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OUTA is fully aware of the dire situation that the city and surrounding areas of Cape Town finds itself, in dealing with the water shortage crisis. By no means is OUTA’s involvement in the City of Cape Town’s plans to apply a Drought Charge, intended to obstruct the need to address the water crisis and as such, we implore all urgent and legal mechanisms are ventilated to ensure the city does not run dry.

OUTA is however concerned at a number of legal and regulatory transgressions that the City of Cape Town may committing in its application of the Drought Levy, along with the unintended consequences and […read more] … precedents that may emanate from this action, such as; (a) lost opportunities to hold national government structures to account and / or provide the necessary funds for water augmentation; (b) enabling other towns and cities to apply similar levies and taxes without following due process.


OUTA believes the City of Cape Town’s proposal to impose a drought levy as a means to augment the City’s water budget in view of lower water sales and to secure sustainable water sources, is flawed, problematic and illegal, for the following reasons:

The proposed Drought Levy appears to be in contravention of Section 229(1)(b) of the Constitution (Municipal Fiscal Powers and Functions) – it is a national obligation which must be fulfilled by the DWS in terms of Section 27(2)(b) of the Constitution read in conjunction with Section 2 of the NWA.

There has been a serious neglect of constitutional obligations on planning and / or urgent attention to Cape Town’s water supply by the Dept of Water & Sanitation (DWS), which has now forced the City of Cape Town into a self-help fiscal situation to ensure that especially water services delivery is normalised over the short to medium term.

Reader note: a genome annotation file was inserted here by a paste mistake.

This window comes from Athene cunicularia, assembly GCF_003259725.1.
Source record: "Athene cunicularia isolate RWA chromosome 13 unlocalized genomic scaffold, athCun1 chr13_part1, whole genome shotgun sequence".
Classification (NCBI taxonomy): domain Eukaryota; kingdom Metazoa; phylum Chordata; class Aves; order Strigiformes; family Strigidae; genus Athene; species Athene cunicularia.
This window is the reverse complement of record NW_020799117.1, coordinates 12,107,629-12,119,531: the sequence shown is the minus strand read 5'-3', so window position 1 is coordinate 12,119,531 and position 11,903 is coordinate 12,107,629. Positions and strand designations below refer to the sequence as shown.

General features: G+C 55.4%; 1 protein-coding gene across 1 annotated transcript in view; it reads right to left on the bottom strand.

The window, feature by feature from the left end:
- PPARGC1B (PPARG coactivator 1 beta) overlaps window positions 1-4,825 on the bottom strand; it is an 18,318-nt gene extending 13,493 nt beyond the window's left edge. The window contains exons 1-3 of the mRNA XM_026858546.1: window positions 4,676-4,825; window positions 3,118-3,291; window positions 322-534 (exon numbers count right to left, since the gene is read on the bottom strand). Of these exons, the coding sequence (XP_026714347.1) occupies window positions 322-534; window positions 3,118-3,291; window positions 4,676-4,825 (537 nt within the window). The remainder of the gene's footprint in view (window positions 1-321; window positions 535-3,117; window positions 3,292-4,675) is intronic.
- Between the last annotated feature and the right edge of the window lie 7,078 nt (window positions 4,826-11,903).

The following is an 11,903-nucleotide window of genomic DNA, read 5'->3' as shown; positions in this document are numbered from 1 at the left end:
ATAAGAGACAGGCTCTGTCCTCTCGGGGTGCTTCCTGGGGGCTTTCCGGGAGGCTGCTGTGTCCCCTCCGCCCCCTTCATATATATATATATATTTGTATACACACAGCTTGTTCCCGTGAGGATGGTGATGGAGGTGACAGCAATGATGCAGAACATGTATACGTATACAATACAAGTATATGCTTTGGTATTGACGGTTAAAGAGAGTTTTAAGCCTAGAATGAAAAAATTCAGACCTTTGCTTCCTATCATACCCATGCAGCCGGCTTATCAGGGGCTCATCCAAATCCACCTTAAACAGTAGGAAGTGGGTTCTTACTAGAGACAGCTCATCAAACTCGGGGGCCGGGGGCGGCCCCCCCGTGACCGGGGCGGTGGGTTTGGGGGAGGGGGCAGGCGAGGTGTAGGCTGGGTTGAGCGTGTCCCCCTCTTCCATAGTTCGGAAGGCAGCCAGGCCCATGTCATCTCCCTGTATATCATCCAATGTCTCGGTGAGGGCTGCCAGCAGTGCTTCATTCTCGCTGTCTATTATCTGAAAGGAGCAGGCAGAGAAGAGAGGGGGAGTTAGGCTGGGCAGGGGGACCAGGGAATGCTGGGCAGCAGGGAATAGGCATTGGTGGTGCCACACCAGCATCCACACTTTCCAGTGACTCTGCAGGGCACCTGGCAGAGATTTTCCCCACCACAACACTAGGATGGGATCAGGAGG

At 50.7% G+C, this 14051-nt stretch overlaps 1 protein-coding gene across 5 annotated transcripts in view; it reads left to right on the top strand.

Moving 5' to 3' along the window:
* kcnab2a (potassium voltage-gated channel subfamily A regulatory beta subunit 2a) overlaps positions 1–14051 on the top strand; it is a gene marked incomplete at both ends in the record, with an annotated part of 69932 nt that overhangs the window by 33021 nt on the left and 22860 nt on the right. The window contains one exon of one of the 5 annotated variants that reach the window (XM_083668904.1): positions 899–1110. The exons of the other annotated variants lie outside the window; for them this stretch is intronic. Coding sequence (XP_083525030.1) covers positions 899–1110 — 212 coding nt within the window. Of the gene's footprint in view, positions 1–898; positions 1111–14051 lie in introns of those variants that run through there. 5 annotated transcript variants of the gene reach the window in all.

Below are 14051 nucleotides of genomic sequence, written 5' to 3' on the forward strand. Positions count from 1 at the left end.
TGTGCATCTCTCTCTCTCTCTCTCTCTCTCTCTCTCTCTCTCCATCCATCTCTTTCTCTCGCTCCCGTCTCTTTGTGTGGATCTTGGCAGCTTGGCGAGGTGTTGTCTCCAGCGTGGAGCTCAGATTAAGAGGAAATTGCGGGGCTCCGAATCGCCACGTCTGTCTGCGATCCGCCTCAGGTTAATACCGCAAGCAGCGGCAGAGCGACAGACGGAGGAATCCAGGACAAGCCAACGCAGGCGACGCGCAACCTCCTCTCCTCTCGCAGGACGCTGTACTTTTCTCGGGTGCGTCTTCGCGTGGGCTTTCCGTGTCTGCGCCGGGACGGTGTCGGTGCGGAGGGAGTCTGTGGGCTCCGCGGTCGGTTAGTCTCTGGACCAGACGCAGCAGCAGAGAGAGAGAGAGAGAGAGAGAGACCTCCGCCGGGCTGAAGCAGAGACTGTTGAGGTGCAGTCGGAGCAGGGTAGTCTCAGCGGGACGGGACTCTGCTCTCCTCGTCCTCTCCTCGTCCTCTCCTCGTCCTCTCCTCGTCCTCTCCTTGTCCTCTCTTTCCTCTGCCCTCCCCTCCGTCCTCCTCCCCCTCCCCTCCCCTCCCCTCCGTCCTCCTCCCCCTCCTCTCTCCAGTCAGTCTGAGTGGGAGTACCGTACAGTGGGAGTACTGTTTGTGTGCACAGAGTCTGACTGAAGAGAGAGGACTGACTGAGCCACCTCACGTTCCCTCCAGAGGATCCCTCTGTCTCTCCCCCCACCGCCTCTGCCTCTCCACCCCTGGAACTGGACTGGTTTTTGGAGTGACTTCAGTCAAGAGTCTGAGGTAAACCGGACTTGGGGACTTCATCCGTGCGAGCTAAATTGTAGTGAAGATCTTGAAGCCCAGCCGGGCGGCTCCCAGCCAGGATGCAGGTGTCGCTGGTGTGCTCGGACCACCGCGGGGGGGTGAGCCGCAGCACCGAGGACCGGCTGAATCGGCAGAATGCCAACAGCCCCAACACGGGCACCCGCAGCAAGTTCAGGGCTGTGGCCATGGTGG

The Drought Levy initiative conflicts with the principles of co-operative governance as detailed in Chapter 3 (Cooperative Government) of the Constitution. After exhausting all expected engagements with the national government authorities on this matter, the City of Cape Town should unfortunately now be compelled turn to the courts, to force the law and the National Water Resource Strategy to be applied and the Department of Water and Sanitation (DWS) to provide for short and long term resolution of Cape Towns water needs.

The introduction of a municipal surcharge or municipal tax in terms of the MFPFA is subject to the approval of the Minister of Finance and must be gazetted before it can be implemented after a due and proper consultation process relating to:

– The municipality’s integrated development plan (IDP) – which it appears this process which the City of Cape Town is seeking comments by 15 January 2018; and

– Consultation by the Minister of Finance with the Minister of COGTA, the Financial and Fiscal Commission and SALGA


  1. Participate in the public consultation process introduced by the City of Cape Town

  2. Assess the City’s response to the public submissions

  3. Evaluate the rationale and implications of the City’s decision to go ahead with the drought charge

  4. Consider the legality and effectiveness of its decision

  5. Contemplate action or a mobilisation strategy, if OUTA believes there is a need to challenge this